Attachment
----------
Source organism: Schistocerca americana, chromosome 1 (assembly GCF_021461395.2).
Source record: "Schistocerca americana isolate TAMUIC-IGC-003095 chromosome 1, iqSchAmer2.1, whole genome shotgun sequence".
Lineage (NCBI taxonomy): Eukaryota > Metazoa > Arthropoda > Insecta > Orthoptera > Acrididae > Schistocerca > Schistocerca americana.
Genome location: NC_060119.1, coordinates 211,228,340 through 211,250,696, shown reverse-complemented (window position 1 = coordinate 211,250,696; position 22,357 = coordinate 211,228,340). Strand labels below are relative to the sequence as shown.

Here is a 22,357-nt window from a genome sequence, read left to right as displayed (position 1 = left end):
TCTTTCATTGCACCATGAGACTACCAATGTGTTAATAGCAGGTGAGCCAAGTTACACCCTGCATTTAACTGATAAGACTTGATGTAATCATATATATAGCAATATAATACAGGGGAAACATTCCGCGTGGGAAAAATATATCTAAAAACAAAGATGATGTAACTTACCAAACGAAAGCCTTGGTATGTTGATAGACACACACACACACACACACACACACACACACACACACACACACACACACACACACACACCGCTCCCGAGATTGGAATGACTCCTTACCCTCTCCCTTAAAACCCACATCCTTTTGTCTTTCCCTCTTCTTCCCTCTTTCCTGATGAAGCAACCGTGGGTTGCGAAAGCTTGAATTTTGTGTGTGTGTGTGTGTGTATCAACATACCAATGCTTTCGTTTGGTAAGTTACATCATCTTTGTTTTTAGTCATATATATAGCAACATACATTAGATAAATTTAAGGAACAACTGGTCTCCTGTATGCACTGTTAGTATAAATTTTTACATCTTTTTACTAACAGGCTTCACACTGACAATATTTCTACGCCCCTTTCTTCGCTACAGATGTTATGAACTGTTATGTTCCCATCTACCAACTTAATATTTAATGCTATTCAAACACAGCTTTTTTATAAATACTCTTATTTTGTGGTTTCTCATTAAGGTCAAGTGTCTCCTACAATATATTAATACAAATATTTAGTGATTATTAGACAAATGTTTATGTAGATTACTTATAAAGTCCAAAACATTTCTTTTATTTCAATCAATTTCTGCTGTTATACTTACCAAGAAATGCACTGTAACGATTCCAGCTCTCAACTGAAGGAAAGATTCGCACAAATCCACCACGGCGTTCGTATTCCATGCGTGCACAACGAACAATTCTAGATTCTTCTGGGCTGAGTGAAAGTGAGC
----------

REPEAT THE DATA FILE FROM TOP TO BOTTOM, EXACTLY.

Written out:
Source organism: Schistocerca americana, chromosome 1 (assembly GCF_021461395.2).
Source record: "Schistocerca americana isolate TAMUIC-IGC-003095 chromosome 1, iqSchAmer2.1, whole genome shotgun sequence".
Lineage (NCBI taxonomy): Eukaryota > Metazoa > Arthropoda > Insecta > Orthoptera > Acrididae > Schistocerca > Schistocerca americana.
Genome location: NC_060119.1, coordinates 211,228,340 through 211,250,696, shown reverse-complemented (window position 1 = coordinate 211,250,696; position 22,357 = coordinate 211,228,340). Strand labels below are relative to the sequence as shown.

Here is a 22,357-nt window from a genome sequence, read left to right as displayed (position 1 = left end):
TCTTTCATTGCACCATGAGACTACCAATGTGTTAATAGCAGGTGAGCCAAGTTACACCCTGCATTTAACTGATAAGACTTGATGTAATCATATATATAGCAATATAATACAGGGGAAACATTCCGCGTGGGAAAAATATATCTAAAAACAAAGATGATGTAACTTACCAAACGAAAGCCTTGGTATGTTGATAGACACACACACACACACACACACACACACACACACACACACACACACACACACACACACACCGCTCCCGAGATTGGAATGACTCCTTACCCTCTCCCTTAAAACCCACATCCTTTTGTCTTTCCCTCTTCTTCCCTCTTTCCTGATGAAGCAACCGTGGGTTGCGAAAGCTTGAATTTTGTGTGTGTGTGTGTGTGTATCAACATACCAATGCTTTCGTTTGGTAAGTTACATCATCTTTGTTTTTAGTCATATATATAGCAACATACATTAGATAAATTTAAGGAACAACTGGTCTCCTGTATGCACTGTTAGTATAAATTTTTACATCTTTTTACTAACAGGCTTCACACTGACAATATTTCTACGCCCCTTTCTTCGCTACAGATGTTATGAACTGTTATGTTCCCATCTACCAACTTAATATTTAATGCTATTCAAACACAGCTTTTTTATAAATACTCTTATTTTGTGGTTTCTCATTAAGGTCAAGTGTCTCCTACAATATATTAATACAAATATTTAGTGATTATTAGACAAATGTTTATGTAGATTACTTATAAAGTCCAAAACATTTCTTTTATTTCAATCAATTTCTGCTGTTATACTTACCAAGAAATGCACTGTAACGATTCCAGCTCTCAACTGAAGGAAAGATTCGCACAAATCCACCACGGCGTTCGTATTCCATGCGTGCACAACGAACAATTCTAGATTCTTCTGGGCTGAGTGAAAGTGAGC